Industrial news in brief

Submitted by AWL on 30 November, 2016 - 2:06 Author: Ollie Moore, Gemma Short, Gerry Bates and Adam Marshall

Guards on Southern Rail struck again from 22-23 November, with further strikes planned for 6-8 December, 22-24 December, and 31 December-2 January. Despite widespread calls to do so, government ministers are refusing to meet with the guards′ union, RMT, directly.

Instead, the government has handed Southern bosses a £20 million payment in an attempt to improve their service. For Southern to meet the union’s demand for a second, safety-critical member of staff on board each train would involve filling 20 guard vacancies (which it promised to do in January, and then reneged), with a total cost of less than £1 million, according to RMT estimates. This figure barely dents the £20 million handout, or the £157 million that the Go-Ahead Group, the parent company of Govia Thameslink Railway, which owns Southern, has in reserve.

On 28 November, drivers, who are members of Aslef, voted by 87% for strikes in a third ballot. Their first ballot was declared illegal after Southern bosses sought a High Court injunction, and the union cancelled the second, citing “technical difficulties”. They will strike on 13-14 December, 16 December and 9-14 January.

Tube workers fight job cuts

Station and revenue staff on London Underground began an overtime ban from 23 November, as part of a fight against job cuts. The workers, who are members of the RMT union, are demanding the reversal of job cuts made as part of the “Fit for the Future” programme, a radical restructure of Tube station staffing which saw nearly 1,000 frontline posts axed.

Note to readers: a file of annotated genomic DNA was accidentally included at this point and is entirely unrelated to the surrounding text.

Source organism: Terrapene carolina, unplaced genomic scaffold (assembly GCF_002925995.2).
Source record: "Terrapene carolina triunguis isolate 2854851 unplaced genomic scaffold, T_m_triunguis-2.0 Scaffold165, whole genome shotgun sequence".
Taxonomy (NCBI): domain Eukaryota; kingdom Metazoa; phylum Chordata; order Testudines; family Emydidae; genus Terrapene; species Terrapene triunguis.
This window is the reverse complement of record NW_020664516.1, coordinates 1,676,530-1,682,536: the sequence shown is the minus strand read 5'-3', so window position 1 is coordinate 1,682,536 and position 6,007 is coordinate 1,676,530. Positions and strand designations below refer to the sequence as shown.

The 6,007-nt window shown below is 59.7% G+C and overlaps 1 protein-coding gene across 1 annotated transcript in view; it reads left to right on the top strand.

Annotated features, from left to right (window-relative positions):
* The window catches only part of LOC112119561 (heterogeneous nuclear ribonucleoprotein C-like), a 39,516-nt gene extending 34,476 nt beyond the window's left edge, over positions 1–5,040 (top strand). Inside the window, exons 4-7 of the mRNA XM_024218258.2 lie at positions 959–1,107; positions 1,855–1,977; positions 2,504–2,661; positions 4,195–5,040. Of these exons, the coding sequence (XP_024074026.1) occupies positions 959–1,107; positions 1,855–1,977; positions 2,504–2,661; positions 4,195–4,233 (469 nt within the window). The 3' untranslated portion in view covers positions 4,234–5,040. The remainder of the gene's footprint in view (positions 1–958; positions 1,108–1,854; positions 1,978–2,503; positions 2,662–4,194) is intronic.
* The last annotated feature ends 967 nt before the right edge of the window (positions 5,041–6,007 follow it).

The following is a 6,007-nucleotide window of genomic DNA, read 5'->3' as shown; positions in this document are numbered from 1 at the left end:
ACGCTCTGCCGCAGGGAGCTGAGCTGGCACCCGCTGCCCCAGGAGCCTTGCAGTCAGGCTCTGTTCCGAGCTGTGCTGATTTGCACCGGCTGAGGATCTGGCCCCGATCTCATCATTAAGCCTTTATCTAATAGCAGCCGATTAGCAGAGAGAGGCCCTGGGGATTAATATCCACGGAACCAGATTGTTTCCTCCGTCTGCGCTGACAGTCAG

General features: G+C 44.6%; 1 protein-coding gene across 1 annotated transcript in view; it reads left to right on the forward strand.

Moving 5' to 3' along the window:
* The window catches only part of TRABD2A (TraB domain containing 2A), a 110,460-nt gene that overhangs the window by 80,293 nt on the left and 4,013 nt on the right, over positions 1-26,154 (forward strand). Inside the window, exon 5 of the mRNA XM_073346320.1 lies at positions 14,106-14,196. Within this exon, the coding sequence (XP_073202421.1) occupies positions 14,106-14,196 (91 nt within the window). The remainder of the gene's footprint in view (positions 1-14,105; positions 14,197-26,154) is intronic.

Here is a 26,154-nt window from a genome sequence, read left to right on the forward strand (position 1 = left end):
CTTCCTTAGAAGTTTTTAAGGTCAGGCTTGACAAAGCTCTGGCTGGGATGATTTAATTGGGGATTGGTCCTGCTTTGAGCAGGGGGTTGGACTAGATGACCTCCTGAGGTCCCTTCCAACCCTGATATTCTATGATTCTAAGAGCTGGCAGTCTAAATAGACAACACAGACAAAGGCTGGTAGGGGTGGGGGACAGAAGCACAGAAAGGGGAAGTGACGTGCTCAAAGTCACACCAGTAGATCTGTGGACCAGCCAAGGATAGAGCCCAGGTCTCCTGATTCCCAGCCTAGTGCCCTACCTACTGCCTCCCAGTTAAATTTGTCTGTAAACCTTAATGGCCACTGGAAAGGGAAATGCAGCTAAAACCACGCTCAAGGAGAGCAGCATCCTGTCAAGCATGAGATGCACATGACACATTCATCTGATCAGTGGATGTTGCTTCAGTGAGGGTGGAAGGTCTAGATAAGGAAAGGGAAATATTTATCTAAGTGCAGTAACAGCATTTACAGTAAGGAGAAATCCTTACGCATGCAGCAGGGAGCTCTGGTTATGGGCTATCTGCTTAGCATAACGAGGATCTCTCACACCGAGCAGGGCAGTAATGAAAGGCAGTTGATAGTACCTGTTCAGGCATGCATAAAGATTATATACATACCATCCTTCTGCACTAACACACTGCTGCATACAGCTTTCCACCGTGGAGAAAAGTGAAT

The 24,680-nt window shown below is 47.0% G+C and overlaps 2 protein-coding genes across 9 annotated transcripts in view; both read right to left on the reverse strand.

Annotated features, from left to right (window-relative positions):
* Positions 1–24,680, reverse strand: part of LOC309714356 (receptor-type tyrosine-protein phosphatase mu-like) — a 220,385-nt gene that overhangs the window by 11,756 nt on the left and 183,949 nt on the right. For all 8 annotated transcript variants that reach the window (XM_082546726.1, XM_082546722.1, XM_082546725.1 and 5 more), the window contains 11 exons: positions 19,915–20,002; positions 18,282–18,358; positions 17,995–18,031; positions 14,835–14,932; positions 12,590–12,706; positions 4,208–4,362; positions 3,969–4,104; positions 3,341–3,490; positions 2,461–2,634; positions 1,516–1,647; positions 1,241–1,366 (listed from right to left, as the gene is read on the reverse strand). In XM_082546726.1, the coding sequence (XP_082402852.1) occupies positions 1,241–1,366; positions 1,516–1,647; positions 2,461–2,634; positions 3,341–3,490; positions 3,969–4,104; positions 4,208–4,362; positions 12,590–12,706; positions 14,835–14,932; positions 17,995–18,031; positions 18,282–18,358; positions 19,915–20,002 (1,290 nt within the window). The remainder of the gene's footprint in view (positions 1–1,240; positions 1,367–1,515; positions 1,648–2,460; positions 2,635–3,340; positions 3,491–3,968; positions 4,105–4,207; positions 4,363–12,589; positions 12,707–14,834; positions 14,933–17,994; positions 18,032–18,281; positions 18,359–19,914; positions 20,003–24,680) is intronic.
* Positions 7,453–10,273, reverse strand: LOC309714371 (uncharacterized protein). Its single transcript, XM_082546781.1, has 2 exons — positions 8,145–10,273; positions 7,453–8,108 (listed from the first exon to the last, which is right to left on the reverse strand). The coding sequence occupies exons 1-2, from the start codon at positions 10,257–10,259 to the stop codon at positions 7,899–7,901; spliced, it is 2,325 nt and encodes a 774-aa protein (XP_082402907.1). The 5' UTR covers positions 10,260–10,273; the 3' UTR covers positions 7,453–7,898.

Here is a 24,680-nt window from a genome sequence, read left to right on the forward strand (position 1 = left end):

Figures obtained by the RMT showed that London Underground spent nearly £700,000 on overtime payments just in August-September 2016. Some stations have been forced to close for periods due to staff shortages resulting from the overtime ban, and union activists suggest the company is cutting corners to keep stations open.

A supporter of the Tubeworker bulletin told Solidarity: “We have evidence that the company has kept stations open despite not having the legally-stipulated minimum numbers of staff on site. Elsewhere, they’re using managers to make up the numbers even when it’s not clear they have the correct licences and qualifications.

“It shows clearly that the staffing level is far too low, and that London Underground would apparently rather gamble with passenger safety than take the financial hit of a station closure.”

Members of smaller Tube union TSSA are expected to join the dispute, with their ballot due back as Solidarity went to press on 29 November. RMT station staff reps met on 28 November to discuss ongoing strategy in their dispute, including the possibility of striking in parallel with RMT drivers on the Piccadilly and Hammersmith and City Lines, who will strike from 6-7 December in disputes over victimisation of union reps and management abuse of procedures.

Labour CLPs back Durham TAs

Durham teaching assistants stuck again on Wednesday 23 and Thursday 24 November. Teaching assistants are fighting the imposition of term-time-only contracts which would see them lose up to 23% of their salary.

The Labour council plans to sack 2,700 teaching assistants and employ them on the new contracts in order to force through the change. Teaching assistants picketed open schools and managed to turn away some students. Many parents have expressed their support for the strike. After picketing teaching assistants and their supporters marched through Durham.